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Susan Carroll

Genre: Historical Romance

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Long Live the Queen

Susan Carroll Takes No Prisoners with
her Hotly Anticipated The Dark Queen

By Colleen Cusick

The Queen has returned! After several years of peace and quiet, she's back in top form, ready to challenge boundaries and reward her loyal followers.
The Queen is, of course, Susan Carroll, author of the wildly popular Bride Finder trilogy. But she could also be Catherine de Medici, the subject of The Dark Queen, Carroll's fantastical romance out this month from Ballantine—and her latest since 2001's Midnight Bride. And what better subject for the queen of historical romance than a real-life historical queen?

The Dark Queen is set during Catherine's reign in France at the end of the turbulent 16th century. "This period in France was an odd juxtaposition," Carroll explains, describing the appeal of the era. "On the one hand you had a lot of learned women, going beyond what was normal, in the upper classes. But it was also one of the worst times for witch hunts in France. In some cases, almost entire villages were decimated of their female populations."

Carroll combined these powerful noblewomen, horrifying
witch hunts and her "knowledge of and fascination with the dark stories surrounding Catherine de Medici" to tell the story of the three orphaned Cheney sisters who rule the peaceful, women-
centric Faire Isle with the help of their mother's magic. The eldest, Ariane, is an accomplished healer who finds herself on
the wicked queen's bad side when she tries to prevent Catherine's slaughter of French Protestants.

In Carroll's story, Catherine de Medici is a master of dark
witchcraft, a poisoner and a serious threat to Ariane and her younger sisters, Gabrielle and Miribelle. Fortunately, the Cheneys have an ally in magician Justice Deauville, the Comte de Renard, who believes he is destined to marry the reluctant Ariane.

Many novels feature heroines that are adept at sorcery, but it is unusual to find a hero with similar magical abilities in a romance. Carroll, however, believes these powers were necessary: "I liked the idea of my hero having a better understanding of my heroine. Ultimately, despite being so ruthless, he is a man with deep respect for the power of women."

The real Catherine de Medici was certainly one of those women with power. Her murderous proclivities are well documented, but Carroll admits that in her novel, "more is coming from me than from history. I don't believe Catherine was a
practicing witch, and I don't want to leave someone with the impression that this is historical fact."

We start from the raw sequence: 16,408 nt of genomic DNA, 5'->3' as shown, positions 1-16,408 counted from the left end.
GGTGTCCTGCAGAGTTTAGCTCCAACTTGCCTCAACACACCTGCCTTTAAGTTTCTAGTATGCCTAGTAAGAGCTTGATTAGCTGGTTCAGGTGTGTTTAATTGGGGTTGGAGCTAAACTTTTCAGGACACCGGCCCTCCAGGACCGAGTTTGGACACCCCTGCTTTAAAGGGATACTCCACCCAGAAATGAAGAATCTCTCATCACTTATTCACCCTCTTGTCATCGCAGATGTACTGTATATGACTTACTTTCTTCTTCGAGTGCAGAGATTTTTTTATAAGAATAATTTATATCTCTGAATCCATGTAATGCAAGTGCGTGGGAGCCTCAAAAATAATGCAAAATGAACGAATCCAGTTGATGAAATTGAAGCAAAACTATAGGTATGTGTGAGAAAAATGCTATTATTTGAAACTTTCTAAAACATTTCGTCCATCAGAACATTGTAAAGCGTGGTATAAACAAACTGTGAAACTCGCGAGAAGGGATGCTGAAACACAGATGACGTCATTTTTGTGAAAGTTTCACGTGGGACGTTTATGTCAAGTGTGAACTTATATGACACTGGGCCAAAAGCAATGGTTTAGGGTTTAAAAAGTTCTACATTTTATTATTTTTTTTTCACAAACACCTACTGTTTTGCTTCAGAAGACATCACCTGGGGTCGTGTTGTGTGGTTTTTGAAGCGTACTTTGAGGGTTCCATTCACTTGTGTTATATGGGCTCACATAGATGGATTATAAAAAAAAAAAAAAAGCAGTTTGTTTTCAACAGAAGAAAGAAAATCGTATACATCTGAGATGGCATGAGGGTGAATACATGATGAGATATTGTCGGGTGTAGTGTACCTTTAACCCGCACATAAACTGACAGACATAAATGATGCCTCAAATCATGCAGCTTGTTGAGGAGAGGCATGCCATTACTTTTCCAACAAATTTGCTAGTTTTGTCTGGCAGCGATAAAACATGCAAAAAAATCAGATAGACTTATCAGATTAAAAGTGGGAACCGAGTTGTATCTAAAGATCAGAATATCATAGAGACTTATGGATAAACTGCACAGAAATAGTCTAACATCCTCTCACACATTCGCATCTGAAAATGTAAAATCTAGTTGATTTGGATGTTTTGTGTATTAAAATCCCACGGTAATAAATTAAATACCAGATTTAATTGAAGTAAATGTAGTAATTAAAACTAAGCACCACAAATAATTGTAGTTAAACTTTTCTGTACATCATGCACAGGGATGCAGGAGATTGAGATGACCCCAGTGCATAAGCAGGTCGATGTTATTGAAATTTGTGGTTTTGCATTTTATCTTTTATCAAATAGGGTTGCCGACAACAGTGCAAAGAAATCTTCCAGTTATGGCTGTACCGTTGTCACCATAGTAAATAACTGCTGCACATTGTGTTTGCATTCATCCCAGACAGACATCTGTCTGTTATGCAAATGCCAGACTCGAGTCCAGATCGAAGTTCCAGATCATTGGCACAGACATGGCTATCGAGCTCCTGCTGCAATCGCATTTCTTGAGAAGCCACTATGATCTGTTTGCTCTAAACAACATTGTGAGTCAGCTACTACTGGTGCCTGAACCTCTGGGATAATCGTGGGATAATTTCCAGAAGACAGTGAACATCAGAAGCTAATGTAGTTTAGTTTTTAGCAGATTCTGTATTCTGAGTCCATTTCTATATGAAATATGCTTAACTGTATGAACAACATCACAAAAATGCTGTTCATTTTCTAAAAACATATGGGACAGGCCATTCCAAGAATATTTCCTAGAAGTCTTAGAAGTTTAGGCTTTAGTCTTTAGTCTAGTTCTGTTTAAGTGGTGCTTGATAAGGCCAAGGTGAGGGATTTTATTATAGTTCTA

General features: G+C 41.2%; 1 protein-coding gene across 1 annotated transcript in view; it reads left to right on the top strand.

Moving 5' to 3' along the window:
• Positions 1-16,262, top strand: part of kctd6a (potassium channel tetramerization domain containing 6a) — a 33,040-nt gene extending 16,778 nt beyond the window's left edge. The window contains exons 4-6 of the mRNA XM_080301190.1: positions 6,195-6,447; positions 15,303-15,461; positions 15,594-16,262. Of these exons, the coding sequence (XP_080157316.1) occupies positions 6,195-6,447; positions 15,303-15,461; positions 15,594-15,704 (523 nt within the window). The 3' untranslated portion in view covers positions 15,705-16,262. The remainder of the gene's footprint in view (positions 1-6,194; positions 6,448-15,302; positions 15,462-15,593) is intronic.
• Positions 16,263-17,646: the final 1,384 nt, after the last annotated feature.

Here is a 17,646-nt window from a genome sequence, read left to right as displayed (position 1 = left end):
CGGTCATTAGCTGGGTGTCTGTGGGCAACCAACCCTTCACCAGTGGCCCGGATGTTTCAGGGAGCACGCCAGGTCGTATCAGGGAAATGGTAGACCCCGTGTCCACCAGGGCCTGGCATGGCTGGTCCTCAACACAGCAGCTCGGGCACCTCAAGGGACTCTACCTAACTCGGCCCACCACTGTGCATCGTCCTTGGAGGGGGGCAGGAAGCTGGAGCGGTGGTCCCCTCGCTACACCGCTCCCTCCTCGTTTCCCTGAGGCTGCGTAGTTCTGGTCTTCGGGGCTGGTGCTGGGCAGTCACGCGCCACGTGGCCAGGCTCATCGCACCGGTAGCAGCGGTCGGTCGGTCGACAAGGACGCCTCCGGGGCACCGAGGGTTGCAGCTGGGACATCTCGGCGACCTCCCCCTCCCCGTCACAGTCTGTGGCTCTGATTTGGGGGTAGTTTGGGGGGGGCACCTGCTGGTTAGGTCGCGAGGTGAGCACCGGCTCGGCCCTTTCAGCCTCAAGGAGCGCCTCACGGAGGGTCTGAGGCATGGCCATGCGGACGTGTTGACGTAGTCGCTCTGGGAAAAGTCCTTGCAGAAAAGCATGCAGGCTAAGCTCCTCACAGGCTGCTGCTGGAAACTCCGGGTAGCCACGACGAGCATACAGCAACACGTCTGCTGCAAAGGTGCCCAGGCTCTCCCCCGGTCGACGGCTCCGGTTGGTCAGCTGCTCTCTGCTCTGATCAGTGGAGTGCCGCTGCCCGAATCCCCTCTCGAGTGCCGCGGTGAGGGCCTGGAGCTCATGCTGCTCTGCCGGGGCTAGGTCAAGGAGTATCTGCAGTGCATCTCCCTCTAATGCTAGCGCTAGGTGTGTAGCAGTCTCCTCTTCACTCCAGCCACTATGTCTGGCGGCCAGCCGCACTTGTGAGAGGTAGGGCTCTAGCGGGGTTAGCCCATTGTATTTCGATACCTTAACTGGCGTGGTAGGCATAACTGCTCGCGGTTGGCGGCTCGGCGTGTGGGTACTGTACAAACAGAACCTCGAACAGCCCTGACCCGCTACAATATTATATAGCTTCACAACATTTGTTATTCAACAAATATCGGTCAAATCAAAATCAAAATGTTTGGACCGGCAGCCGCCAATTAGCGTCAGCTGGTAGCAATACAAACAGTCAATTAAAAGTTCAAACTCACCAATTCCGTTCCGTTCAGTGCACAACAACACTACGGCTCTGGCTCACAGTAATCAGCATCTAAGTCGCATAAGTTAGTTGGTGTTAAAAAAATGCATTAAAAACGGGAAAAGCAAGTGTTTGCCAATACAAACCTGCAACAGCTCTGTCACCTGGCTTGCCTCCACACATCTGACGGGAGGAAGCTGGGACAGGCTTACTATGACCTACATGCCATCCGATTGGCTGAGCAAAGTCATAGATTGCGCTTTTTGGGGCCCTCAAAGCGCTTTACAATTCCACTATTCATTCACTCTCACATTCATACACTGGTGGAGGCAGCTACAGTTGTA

A careful blending of fact and fiction, of historical truth and fantasy, makes The Dark Queen more than just an ordinary paranormal or historical romance. "It has the fantasy that I love," Carroll elaborates, "but also enough reality that you don't feel disconnected."

Carroll mastered this balance between fantasy and realism years ago when, inspired by her love of the Grimms' and Hans Christian Anderson's fairy tales, she wrote 1999's The Bride Finder. "I had never done a paranormal before," she recalls, "and the enthusiastic response surprised me. I didn't perceive The Bride Finder as any more magical than any of my other books. It was the response of the readers that inspired me to keep going."

Those enthusiastic and inspiring Bride Finder fans still clamoring for more tales of the St. Leger family can rest assured. "I want to write more about [them]," Carroll declares.

But first she will finish the Cheney sisters' trilogy. The Courtesan, about beautiful middle sister Gabrielle, is scheduled for a summer '05 release, and Carroll is currently writing youngest sister Miribelle's tale. If juggling all these projects sounds overwhelming, Carroll agrees: "I have so many stories to tell and not enough time."

Fortunately, readers will always take time to pay homage
to this queen.


"I am sorry, my lord. But I told you I would not marry you."

Renard fetched a mock sigh. "I have a very poor memory. However, I do now realize my mistake in not coming to claim you myself."

"And so what now, milord? Do you propose to remedy your error by tossing me over your shoulder and carrying me off?"

Renard's green eyes glinted. "A tempting solution, ma chère. It would be the most direct way of getting what I want."

Ariane gasped when he stole his arm about her waist. "I realize it is the established custom for fathers to dispose of their daughters against their will, but the women of Faire Isle are not accustomed to being bartered off."

Renard's lips curled cynically. "Sooner or later, everyone
is bartered off."

"I don't see it happening to men."

"You'd be surprised." An odd look flashed in Renard's eyes, something akin to bitterness. "Alas, it would seem I have offended you. I beg you to allow me to make amends."

Renard reached for a purse knotted to his belt. He unfastened the drawstrings and withdrew an object.

It was a ring, an unpretentious circle of metal with
unusual markings on it.

Ariane shook her head. "My lord, I cannot accept—"

"Oh I realize it does not look like much, a mere trinket.
But its worth is invaluable. It is a magic ring, you see."

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